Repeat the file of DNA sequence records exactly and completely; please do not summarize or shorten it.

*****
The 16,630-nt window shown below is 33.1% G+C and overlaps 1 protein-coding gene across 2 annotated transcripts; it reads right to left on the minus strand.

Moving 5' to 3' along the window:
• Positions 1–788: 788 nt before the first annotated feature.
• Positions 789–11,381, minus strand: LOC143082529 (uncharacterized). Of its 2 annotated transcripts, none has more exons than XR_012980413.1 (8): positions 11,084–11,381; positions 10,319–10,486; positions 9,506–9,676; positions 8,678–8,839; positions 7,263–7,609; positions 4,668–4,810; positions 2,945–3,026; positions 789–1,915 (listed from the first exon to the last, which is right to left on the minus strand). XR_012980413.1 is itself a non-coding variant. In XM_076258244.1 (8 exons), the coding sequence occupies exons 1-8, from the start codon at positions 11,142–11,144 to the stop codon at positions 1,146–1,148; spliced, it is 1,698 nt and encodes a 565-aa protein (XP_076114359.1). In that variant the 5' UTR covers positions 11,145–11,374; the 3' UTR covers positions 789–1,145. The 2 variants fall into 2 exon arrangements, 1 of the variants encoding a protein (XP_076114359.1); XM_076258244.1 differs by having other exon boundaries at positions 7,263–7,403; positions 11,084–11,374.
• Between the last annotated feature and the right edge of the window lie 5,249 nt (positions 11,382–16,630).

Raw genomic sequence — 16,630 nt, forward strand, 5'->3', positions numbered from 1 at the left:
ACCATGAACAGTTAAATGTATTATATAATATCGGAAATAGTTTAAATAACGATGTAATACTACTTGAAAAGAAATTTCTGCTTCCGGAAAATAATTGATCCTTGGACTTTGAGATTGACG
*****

The 16,630-nt window shown below is 33.1% G+C and overlaps 1 protein-coding gene across 2 annotated transcripts; it reads right to left on the minus strand.

Moving 5' to 3' along the window:
• Positions 1–788: 788 nt before the first annotated feature.
• Positions 789–11,381, minus strand: LOC143082529 (uncharacterized). Of its 2 annotated transcripts, none has more exons than XR_012980413.1 (8): positions 11,084–11,381; positions 10,319–10,486; positions 9,506–9,676; positions 8,678–8,839; positions 7,263–7,609; positions 4,668–4,810; positions 2,945–3,026; positions 789–1,915 (listed from the first exon to the last, which is right to left on the minus strand). XR_012980413.1 is itself a non-coding variant. In XM_076258244.1 (8 exons), the coding sequence occupies exons 1-8, from the start codon at positions 11,142–11,144 to the stop codon at positions 1,146–1,148; spliced, it is 1,698 nt and encodes a 565-aa protein (XP_076114359.1). In that variant the 5' UTR covers positions 11,145–11,374; the 3' UTR covers positions 789–1,145. The 2 variants fall into 2 exon arrangements, 1 of the variants encoding a protein (XP_076114359.1); XM_076258244.1 differs by having other exon boundaries at positions 7,263–7,403; positions 11,084–11,374.
• Between the last annotated feature and the right edge of the window lie 5,249 nt (positions 11,382–16,630).

Raw genomic sequence — 16,630 nt, forward strand, 5'->3', positions numbered from 1 at the left:
ACCATGAACAGTTAAATGTATTATATAATATCGGAAATAGTTTAAATAACGATGTAATACTACTTGAAAAGAAATTTCTGCTTCCGGAAAATAATTGATCCTTGGACTTTGAGATTGACG